We then travelled on the James Newman across the River and back. The ferry is of steel construction, but the top deck is wooden, with 3" pitch pine planking covered by 2" deal - something else that needs maintenance. One could see the top covers of the propeller units, but little else of the machinery; the two diesel engines are either side of a central walkway on the passenger (lower) deck, with a shaft diagonally under the floor to each of the propeller units. Unfortunately a car dropped its exhaust while boarding at the north terminal, delaying the return crossing. Mr. Beareman, who had already attended on our slow-walking party, had another appointment, so we promptly thanked him for a most interesting visit and let him go.


Reported on Brian Sturt’s visit to Manchester to tell the North about the South London gas industry.
What they thought is as follows:

"Phew! What a relief! After Brian Sturt had struggled up 200 miles of the nation's finest highways, Northern Gas History members showed their appreciation and turned out in force to greet him.
A record audience listened to his fascinating tale of the growth and development of the country's second largest gas undertaking. Lavishly illustrated with a series of slides culled from sources that most present did not even know existed, Brian traced the appearance, and disappearance, of gas companies, and gasworks, on the south bank of the Thames. Bankside, Phoenix, Surrey Consumers, Croll, Ordnance Wharf and George Livesey - the names, and information, at times threatened to overwhelm the poor northerners but Brian is too good a storyteller and his tale too interesting to allow this to happen. The many disparate strands soon came together as the South Metropolitan Gas Company (or the South Met. to its familiars). Under the guiding hand of its formidable Chairman, George Livesey, the company set standards for others, both within the gas industry and without) to follow - Sick Pay, Pensions, Co-partnership, Worker Directors, Gas Showrooms - even its own Building Society. Little wonder that when, at last, Livesey shuffled off his mortal coil, over 7,000 mourners followed his coffin to his final rest."

Blackheath and Greenwich Guide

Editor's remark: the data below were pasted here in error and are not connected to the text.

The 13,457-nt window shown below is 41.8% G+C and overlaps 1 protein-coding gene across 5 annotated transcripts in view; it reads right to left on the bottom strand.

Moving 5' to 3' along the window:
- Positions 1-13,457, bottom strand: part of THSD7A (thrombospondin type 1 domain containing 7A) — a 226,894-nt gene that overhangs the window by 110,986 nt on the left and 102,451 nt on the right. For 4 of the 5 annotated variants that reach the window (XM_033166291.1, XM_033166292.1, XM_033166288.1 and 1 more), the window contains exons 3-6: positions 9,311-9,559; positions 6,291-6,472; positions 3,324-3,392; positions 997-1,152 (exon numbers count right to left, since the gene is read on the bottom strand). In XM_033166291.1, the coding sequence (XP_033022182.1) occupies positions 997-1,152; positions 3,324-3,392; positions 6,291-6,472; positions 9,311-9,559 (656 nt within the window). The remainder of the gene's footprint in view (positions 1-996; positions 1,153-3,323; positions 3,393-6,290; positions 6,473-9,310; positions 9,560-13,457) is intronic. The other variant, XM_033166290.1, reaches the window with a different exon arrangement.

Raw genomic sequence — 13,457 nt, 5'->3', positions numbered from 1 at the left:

Published a really excellent article by Neil Rhind on the Blackheath radio manufacturers, Burndept. It tells how one of the first directors of the BBC was W H (Witt) Burnham, who was put on the Board to represent the smaller companies with an interest in broadcasting. He was one third of the board of Burndept founded in 1919. The original premises were in Deptford. Burnham's partners were electrical engineer Charles Frank Phillips and a Mr. C Duveen. They were housed behind Grotes Buildings in Tilling’s abandoned horse bus station and in 1921 it was called it Aerial Works.
Burndept operated in Blackheath from 1921 to 1931, producing some of the finest quality early radios, from small crystal sets to powerful four-valve loudspeaker-linked receivers. The brand name was Ethophone. They were the first to put domestic radio receivers into cars, aeroplanes, houseboats, yachts and even in punts. The company made a delivery van in the form of a giant Ethophone V model, and placed a receiver on a hand cart with an aerial and loudspeakers. Unfortunately, like many pioneering organisations, Burndept saw the large market going to manufacturers less interested in novelty and more in cheapness and mass production. By 1927 the firm was in deep financial difficulty and was placed into receivership. In 1934 the old name was resurrected when it was bought by a Thomas Cole, a battery maker, who opened a factory at Erith and took on those Burndept staff who wanted to join him. His new trading name was Vidor. Aerial Works remained a factory, passing through the ownership of various electrical manufacturers including Siemens and GEC, but it was demolished in December 1995.

London's modest 18th century houses, those inhabited by artisans and labourers, can tell us much about the culture of that period. This fascinating book examines largely forgotten small houses that survive from the 18th century and sheds new light on both the era's urban architecture and the lives of a culturally distinctive metropolitan population. Peter Guillery discusses how and where, by and for whom the houses were built, stressing vernacular continuity and local variability. He investigates the effects of creeping industrialisation (both on house building and on the occupants), and considers the nature of speculative suburban growth. Providing rich and evocative illustrations, he compares these houses to urban domestic architecture elsewhere, as in North America, and suggests that the 18th century vernacular metropolis has enduring influence.